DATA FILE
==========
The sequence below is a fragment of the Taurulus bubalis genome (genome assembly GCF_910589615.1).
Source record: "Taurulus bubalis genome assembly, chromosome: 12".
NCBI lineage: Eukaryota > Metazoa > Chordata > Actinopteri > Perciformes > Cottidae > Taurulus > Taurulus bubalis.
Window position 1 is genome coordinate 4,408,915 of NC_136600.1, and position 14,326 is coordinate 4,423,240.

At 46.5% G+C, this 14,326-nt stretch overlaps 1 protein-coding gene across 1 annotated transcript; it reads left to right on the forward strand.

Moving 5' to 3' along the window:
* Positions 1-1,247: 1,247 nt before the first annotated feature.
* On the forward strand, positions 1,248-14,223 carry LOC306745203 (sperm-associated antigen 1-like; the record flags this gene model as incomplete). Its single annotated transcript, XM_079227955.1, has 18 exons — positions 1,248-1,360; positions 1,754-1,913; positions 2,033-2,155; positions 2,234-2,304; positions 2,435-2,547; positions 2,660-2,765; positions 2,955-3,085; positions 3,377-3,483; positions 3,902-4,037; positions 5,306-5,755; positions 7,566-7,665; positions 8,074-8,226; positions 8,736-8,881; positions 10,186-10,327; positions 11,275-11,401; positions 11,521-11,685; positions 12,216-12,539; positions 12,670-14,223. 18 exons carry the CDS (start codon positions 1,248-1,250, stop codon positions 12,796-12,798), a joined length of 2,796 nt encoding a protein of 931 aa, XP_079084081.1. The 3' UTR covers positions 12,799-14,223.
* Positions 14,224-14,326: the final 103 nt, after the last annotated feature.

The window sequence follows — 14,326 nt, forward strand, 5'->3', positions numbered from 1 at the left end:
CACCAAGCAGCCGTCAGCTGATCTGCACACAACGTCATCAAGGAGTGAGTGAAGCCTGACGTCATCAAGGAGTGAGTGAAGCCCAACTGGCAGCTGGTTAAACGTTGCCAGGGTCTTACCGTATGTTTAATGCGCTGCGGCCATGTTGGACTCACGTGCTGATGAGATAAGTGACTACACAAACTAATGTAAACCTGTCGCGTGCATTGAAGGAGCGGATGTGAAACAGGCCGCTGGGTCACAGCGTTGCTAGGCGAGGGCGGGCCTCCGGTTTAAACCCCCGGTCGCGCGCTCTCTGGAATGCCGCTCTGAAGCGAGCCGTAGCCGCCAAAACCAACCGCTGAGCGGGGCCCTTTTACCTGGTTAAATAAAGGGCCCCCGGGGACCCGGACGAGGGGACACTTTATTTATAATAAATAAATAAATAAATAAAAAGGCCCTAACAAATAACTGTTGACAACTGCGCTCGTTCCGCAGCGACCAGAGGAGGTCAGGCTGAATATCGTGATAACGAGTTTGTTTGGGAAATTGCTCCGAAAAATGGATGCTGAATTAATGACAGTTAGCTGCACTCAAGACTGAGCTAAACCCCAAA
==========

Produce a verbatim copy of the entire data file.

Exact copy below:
The sequence below is a fragment of the Taurulus bubalis genome (genome assembly GCF_910589615.1).
Source record: "Taurulus bubalis genome assembly, chromosome: 12".
NCBI lineage: Eukaryota > Metazoa > Chordata > Actinopteri > Perciformes > Cottidae > Taurulus > Taurulus bubalis.
Window position 1 is genome coordinate 4,408,915 of NC_136600.1, and position 14,326 is coordinate 4,423,240.

At 46.5% G+C, this 14,326-nt stretch overlaps 1 protein-coding gene across 1 annotated transcript; it reads left to right on the forward strand.

Moving 5' to 3' along the window:
* Positions 1-1,247: 1,247 nt before the first annotated feature.
* On the forward strand, positions 1,248-14,223 carry LOC306745203 (sperm-associated antigen 1-like; the record flags this gene model as incomplete). Its single annotated transcript, XM_079227955.1, has 18 exons — positions 1,248-1,360; positions 1,754-1,913; positions 2,033-2,155; positions 2,234-2,304; positions 2,435-2,547; positions 2,660-2,765; positions 2,955-3,085; positions 3,377-3,483; positions 3,902-4,037; positions 5,306-5,755; positions 7,566-7,665; positions 8,074-8,226; positions 8,736-8,881; positions 10,186-10,327; positions 11,275-11,401; positions 11,521-11,685; positions 12,216-12,539; positions 12,670-14,223. 18 exons carry the CDS (start codon positions 1,248-1,250, stop codon positions 12,796-12,798), a joined length of 2,796 nt encoding a protein of 931 aa, XP_079084081.1. The 3' UTR covers positions 12,799-14,223.
* Positions 14,224-14,326: the final 103 nt, after the last annotated feature.

The window sequence follows — 14,326 nt, forward strand, 5'->3', positions numbered from 1 at the left end:
CACCAAGCAGCCGTCAGCTGATCTGCACACAACGTCATCAAGGAGTGAGTGAAGCCTGACGTCATCAAGGAGTGAGTGAAGCCCAACTGGCAGCTGGTTAAACGTTGCCAGGGTCTTACCGTATGTTTAATGCGCTGCGGCCATGTTGGACTCACGTGCTGATGAGATAAGTGACTACACAAACTAATGTAAACCTGTCGCGTGCATTGAAGGAGCGGATGTGAAACAGGCCGCTGGGTCACAGCGTTGCTAGGCGAGGGCGGGCCTCCGGTTTAAACCCCCGGTCGCGCGCTCTCTGGAATGCCGCTCTGAAGCGAGCCGTAGCCGCCAAAACCAACCGCTGAGCGGGGCCCTTTTACCTGGTTAAATAAAGGGCCCCCGGGGACCCGGACGAGGGGACACTTTATTTATAATAAATAAATAAATAAATAAAAAGGCCCTAACAAATAACTGTTGACAACTGCGCTCGTTCCGCAGCGACCAGAGGAGGTCAGGCTGAATATCGTGATAACGAGTTTGTTTGGGAAATTGCTCCGAAAAATGGATGCTGAATTAATGACAGTTAGCTGCACTCAAGACTGAGCTAAACCCCAAA